There is no choir or organ music. The worshipers stand and sing without accompaniment. The 115-year-old building – the descendant of a log-cabin church established by freed slaves – is probably in need of repair.
Yet, to 90-year-old Jackie Cecil – the lady who stands and reads the announcements before the lay leader sings and the pastor preaches -- Wilbur Memorial is the most beautiful place on earth.
“If you’re down in the dumps, you get out of it pretty quick when you walk in the door,” Cecil says later, over coffee and doughnuts in the church basement.
“When you see the sun coming through the windows, it will give you a relaxed feeling.”
For 75 years, Jackie Cecil has worshiped in this place. She lives a mile away in the house that she and her late husband, Preston "June" Cecil, built 61 years ago. The couple saved money to buy a few cinderblocks at a time, until they had enough to build a foundation.
In Tazewell, Va., Mrs. Cecil is admired because she’s still working hard to get people into her church, to serve people in her community, and to lift up United Methodist history.
“Everyone in town knows her,” says the Rev. Kaye Seay, Wilbur Memorial’s 43rd pastor. “She’s the one who makes everything happen. She makes the wheels turn.”
“She’s an inspiration to us all, to keep moving and going,” says Jamie Boone, administrative assistant in the Holston Conference’s Tazewell District office. “She has aches and pains but she doesn’t let it get her down.”
WHO WAS WILBUR?
When it was Wilbur Memorial’s turn to host the annual Black History Month program shared by four area congregations, Cecil was on the phone for hours, organizing speakers and refreshments for the Feb. 27 event.
When it’s time to help collect supplies for Africa each spring – or to put on the annual back-to-school bash for the neighborhood each August – Cecil continues to lead the way for her congregation, according to her pastor.
“Our church is few in numbers, but we manage,” Cecil says. “We all participate, we all have a job, and we love it.”
In the past, the former teacher’s aide for needy children and home health aide for the county did a lot of walking and driving. These days, Cecil admits, she moves around less and relies more on her contacts and experience.
“I’ve been working all my life, really,” she says. “I’ve had an interesting life and an enjoyable life.”
Jacqueline Anderson Cecil was born in War, W. Va. Her father worked in the coal mines until his leg was crushed in an accident. Cecil says her family was familiar with Tazewell because the water was known to taste better than the terrible “sulfur water” in War.
“They used to talk about going down to get a teaspoon of that good old Tazewell water,” she said.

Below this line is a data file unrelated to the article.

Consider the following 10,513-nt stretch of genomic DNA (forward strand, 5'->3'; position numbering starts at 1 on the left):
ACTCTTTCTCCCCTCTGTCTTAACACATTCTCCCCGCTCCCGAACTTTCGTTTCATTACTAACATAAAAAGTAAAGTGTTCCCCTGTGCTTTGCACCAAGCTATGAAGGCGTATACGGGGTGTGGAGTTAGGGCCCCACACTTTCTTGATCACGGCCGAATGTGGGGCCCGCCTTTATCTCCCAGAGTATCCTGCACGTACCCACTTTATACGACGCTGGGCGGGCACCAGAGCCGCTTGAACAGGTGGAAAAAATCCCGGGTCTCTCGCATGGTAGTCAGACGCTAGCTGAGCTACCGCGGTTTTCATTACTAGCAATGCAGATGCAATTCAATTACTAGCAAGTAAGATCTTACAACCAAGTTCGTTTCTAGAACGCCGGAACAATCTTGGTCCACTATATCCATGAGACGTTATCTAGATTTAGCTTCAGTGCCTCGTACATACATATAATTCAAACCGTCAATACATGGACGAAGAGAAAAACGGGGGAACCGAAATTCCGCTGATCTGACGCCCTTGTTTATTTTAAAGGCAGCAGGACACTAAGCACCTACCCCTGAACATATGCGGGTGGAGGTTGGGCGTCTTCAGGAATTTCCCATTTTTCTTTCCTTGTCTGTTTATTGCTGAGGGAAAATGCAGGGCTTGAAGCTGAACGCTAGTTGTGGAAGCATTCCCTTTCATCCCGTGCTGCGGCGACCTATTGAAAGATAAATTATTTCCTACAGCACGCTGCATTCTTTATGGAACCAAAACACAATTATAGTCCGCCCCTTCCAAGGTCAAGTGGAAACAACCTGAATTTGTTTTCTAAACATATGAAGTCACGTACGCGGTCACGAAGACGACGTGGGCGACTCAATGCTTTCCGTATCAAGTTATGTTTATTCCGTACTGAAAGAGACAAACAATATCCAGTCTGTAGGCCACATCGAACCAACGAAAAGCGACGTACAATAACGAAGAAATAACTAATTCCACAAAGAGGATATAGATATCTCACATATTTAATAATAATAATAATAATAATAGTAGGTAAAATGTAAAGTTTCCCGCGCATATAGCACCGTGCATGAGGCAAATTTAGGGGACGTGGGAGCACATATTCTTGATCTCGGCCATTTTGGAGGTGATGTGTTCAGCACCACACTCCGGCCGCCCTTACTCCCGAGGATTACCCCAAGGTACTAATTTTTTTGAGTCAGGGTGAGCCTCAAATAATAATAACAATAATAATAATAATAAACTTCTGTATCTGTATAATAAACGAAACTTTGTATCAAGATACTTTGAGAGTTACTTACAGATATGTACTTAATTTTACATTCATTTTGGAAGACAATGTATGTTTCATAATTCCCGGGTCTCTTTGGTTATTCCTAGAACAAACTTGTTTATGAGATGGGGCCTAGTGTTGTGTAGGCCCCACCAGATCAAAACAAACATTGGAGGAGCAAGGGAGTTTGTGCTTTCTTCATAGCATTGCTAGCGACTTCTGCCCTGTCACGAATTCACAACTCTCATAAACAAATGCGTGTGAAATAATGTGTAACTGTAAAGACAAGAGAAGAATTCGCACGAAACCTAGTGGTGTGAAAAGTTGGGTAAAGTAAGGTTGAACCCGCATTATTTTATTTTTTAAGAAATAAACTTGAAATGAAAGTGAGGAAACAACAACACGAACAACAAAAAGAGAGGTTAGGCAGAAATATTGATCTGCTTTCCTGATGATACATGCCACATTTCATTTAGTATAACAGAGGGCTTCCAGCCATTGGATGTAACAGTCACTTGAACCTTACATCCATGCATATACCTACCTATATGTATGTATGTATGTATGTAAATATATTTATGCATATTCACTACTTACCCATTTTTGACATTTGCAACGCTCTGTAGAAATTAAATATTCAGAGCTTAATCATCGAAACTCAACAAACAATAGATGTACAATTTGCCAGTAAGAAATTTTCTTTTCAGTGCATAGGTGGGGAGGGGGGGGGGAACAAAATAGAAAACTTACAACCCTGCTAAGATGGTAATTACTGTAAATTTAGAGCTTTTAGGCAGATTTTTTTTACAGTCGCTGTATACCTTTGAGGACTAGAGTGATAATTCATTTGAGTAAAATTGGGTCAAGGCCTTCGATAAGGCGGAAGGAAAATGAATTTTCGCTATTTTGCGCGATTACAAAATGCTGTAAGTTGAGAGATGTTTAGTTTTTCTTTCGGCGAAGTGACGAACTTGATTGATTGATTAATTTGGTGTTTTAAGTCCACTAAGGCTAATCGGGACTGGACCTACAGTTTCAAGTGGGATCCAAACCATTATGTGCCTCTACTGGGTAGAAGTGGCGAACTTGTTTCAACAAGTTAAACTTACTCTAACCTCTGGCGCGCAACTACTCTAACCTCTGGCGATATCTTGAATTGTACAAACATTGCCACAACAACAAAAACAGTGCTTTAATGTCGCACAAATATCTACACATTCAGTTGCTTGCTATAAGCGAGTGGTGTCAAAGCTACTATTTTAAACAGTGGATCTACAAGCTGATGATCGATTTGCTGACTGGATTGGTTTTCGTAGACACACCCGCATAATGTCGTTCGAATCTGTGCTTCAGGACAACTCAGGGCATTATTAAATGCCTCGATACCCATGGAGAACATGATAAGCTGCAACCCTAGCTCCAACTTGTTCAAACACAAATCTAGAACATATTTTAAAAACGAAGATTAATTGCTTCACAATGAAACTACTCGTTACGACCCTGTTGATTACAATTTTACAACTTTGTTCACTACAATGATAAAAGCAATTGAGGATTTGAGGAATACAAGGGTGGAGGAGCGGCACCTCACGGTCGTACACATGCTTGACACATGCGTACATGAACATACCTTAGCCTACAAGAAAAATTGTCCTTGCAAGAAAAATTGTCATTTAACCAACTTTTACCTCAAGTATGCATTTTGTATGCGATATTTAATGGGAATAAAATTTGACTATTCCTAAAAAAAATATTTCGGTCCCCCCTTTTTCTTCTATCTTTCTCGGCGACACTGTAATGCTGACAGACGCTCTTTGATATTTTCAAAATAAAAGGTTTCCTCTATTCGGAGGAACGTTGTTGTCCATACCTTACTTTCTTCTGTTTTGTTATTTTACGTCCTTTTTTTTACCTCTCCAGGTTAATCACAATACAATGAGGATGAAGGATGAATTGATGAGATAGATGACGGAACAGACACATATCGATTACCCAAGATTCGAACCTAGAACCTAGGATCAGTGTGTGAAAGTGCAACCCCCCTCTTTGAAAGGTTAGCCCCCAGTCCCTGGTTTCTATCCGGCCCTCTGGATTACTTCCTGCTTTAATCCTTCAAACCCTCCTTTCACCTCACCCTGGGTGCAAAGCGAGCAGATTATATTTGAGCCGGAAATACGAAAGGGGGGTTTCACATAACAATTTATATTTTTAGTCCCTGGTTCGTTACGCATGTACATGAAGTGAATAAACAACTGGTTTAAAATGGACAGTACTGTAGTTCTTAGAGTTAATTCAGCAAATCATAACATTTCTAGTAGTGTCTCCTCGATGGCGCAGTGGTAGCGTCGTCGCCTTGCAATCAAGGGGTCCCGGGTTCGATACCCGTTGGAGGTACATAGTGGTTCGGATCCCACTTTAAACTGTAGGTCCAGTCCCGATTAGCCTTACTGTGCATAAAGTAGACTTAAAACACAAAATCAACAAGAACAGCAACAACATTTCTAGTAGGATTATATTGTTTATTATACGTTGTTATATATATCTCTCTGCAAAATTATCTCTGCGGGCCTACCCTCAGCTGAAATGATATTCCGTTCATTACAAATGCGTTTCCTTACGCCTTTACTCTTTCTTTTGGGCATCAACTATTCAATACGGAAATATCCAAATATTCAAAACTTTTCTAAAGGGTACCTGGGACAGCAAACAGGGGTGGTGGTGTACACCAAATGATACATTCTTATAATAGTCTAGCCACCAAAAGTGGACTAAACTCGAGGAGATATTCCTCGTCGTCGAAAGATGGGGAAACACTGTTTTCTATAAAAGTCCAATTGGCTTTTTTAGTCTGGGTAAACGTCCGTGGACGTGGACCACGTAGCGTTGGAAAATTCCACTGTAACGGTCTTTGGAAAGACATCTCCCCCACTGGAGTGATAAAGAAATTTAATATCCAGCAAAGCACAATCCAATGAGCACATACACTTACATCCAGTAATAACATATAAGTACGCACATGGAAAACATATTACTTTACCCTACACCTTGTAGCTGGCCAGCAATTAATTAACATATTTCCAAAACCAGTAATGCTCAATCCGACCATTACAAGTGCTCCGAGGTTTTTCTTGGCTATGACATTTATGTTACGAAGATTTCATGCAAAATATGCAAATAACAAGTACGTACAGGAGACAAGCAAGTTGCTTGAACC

In 1938, the Andersons moved to Tazewell, following the owner of the “company store” who employed Jackie’s father. The Andersons were Baptist but they moved into a house located behind Wilbur Memorial Methodist.
Jackie Cecil is now the keeper of faded documents and photos telling the story of Wilbur Memorial -- the place where she courted her future husband and raised five children. The church started meeting in 1869 and was soon given the name Mount Pleasant Methodist Episcopal Church.
“It was the first black church west of Salem, Virginia,” Cecil reads from her history collection.
In 1885, a “strong-spirited evangelist” from Richmond named W.T. Wilbur came to preach and “created great love” among the congregants meeting in a log cabin. “He urged the growing congregation to build a church they would love,” according to Cecil’s documents.
Pastor Wilbur left a donation to help make it so. In 1900, the Mount Pleasant Methodists bought a lot on West Main Street and gave their church a new name.
Jackie Cecil giggles often as she shares a lifetime of memories at Wilbur Memorial.
Wearing aprons (giggle), the Wilbur men were the first in town to cook Easter sunrise breakfasts, she recalls.
“People came in droves to eat – more whites than blacks. We made money on those breakfasts and on homecoming, too. That was our money-maker to keep the church going.”
The congregation shared hilarity through mock weddings, with men dressed like brides or women dressed like grooms. (“I don’t remember whose suit I wore,” Cecil notes.) They hosted ice-cream suppers, Father’s Day programs, and “dumb suppers” – where “you had to pay a quarter if you talked.”
They sang Christmas carols throughout town and feasted afterwards on turkey dinners that often came from her oven. (“That was the largest thing I ever cooked, and that big boy was gone.“)
In 1900, Wilbur Memorial had 200 members. In 1920, there were 100, according to the history records. Membership dwindled, Cecil says, but African Americans in Tazewell attended each other’s church events, so the numbers were often higher.
Today, there are only a handful of members to put on events like the Easter egg hunt that happened March 13. However, Cecil, who will be 91 in June, says she’s not finished yet, and neither is her church.
She has 22 grandchildren, 12 great grandchildren, and four great-great grandchildren whom she hopes are living into the Christian teachings bestowed upon her own five children.
“My kids are so good to me, and my husband was so good to me,” she says of the coal miner and mail-truck driver, who died in 1999. “Both of us worked hard, but we always had our main meal in the evening.”
The family table had placemats featuring prayers for each day of the week, Cecil remembers. The children always called out, “Let me do it today!” – hoping to be the one chosen to say evening grace.
Today, the children are ages 72 to 56, and Preston Cecil’s name is engraved on the church steps.
Jackie Cecil says she still wakes up humming. “I wake up and thank Jesus for another day.”
Annette Spence is editor of The Call, the Holston Conference newspaper.